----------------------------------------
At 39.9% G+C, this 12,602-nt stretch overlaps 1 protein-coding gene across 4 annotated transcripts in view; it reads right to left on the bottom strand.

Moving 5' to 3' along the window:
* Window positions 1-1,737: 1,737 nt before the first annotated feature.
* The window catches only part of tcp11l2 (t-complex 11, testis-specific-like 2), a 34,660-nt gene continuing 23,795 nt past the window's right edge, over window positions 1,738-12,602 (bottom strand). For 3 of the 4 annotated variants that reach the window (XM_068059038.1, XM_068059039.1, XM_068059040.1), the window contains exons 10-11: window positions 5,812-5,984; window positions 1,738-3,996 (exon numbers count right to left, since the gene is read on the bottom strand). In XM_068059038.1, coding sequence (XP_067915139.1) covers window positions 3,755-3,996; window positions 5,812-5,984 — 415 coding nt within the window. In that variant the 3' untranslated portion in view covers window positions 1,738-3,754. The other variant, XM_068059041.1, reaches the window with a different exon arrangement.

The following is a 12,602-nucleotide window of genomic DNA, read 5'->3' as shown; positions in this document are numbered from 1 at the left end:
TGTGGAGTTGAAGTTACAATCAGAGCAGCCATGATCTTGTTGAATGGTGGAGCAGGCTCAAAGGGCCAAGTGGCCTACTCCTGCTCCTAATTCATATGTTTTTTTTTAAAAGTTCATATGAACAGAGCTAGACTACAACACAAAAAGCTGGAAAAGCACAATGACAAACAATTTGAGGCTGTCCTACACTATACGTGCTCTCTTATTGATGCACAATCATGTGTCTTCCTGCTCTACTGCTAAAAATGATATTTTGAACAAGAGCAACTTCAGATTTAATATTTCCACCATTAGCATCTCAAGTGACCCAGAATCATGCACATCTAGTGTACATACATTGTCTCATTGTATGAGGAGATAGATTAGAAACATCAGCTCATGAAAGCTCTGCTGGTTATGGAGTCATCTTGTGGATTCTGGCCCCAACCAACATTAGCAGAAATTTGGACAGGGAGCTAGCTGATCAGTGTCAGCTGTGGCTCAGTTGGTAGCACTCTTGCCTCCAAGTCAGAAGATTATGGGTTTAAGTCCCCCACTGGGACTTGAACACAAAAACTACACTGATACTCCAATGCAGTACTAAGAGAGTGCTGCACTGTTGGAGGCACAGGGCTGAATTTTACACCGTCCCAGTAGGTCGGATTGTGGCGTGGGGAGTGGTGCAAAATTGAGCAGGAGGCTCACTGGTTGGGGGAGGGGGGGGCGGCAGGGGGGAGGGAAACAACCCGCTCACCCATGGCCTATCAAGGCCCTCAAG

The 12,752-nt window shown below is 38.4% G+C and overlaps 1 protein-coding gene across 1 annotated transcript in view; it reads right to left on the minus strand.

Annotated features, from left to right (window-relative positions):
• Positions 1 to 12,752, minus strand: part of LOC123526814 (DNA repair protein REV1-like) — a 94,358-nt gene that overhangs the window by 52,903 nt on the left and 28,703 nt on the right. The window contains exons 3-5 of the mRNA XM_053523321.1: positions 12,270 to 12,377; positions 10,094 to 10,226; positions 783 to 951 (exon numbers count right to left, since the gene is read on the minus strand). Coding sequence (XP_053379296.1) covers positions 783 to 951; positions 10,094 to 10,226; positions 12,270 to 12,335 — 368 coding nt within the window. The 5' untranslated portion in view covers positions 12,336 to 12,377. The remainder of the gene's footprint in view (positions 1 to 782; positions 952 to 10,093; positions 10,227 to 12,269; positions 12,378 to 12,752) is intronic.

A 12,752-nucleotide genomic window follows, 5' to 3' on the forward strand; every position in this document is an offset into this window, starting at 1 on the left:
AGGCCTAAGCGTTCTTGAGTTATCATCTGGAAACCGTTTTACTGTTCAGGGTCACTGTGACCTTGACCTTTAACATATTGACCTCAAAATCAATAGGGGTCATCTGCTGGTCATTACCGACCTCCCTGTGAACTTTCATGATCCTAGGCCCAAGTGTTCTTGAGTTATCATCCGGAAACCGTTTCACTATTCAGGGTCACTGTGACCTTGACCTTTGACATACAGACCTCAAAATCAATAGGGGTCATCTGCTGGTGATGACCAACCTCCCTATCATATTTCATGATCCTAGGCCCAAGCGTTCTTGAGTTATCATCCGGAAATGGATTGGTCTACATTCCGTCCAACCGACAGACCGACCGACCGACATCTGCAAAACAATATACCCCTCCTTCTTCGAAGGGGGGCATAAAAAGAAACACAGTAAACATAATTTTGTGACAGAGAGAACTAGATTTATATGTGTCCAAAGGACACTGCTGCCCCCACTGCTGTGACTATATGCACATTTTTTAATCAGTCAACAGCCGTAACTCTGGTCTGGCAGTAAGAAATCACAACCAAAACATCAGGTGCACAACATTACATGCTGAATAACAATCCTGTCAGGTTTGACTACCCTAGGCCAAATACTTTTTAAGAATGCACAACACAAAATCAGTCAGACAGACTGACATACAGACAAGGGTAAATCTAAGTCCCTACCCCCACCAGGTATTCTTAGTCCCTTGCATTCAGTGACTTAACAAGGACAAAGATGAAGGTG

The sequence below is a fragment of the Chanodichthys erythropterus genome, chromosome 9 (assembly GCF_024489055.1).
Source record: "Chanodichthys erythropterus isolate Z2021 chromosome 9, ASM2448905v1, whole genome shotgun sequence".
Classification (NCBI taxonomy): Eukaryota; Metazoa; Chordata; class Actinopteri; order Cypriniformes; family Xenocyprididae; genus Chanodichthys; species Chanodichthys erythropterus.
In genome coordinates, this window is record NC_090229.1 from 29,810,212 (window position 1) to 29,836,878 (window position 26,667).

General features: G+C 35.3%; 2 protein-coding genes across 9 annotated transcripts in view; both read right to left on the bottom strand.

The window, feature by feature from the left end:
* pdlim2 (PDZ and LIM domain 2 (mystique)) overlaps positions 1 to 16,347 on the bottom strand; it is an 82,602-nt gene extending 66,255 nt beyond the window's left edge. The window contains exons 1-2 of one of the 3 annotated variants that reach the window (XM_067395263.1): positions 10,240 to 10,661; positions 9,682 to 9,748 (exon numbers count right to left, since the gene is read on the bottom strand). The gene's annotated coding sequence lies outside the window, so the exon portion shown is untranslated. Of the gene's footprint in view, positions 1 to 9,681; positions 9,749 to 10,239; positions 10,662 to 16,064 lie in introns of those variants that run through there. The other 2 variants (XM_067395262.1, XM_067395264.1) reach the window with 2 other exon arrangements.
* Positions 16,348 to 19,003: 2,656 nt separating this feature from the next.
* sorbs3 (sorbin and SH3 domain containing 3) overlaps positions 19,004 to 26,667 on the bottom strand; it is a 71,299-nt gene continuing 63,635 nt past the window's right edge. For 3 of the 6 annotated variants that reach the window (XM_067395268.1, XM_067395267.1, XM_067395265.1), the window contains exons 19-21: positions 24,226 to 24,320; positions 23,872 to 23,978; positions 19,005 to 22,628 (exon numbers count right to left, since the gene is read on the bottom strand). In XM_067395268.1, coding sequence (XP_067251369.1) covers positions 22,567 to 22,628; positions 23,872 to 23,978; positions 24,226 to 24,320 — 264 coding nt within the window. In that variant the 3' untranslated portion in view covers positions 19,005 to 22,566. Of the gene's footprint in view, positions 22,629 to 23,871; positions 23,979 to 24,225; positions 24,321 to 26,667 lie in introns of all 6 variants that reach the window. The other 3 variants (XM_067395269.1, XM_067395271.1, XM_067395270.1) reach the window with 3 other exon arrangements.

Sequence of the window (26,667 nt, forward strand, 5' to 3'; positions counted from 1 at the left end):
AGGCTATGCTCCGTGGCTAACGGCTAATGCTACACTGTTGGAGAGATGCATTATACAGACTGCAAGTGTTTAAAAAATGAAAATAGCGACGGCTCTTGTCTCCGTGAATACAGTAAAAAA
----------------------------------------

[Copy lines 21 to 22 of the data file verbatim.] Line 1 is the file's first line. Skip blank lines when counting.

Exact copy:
Sequence of the window (26,667 nt, forward strand, 5' to 3'; positions counted from 1 at the left end):
AGGCTATGCTCCGTGGCTAACGGCTAATGCTACACTGTTGGAGAGATGCATTATACAGACTGCAAGTGTTTAAAAAATGAAAATAGCGACGGCTCTTGTCTCCGTGAATACAGTAAAAAA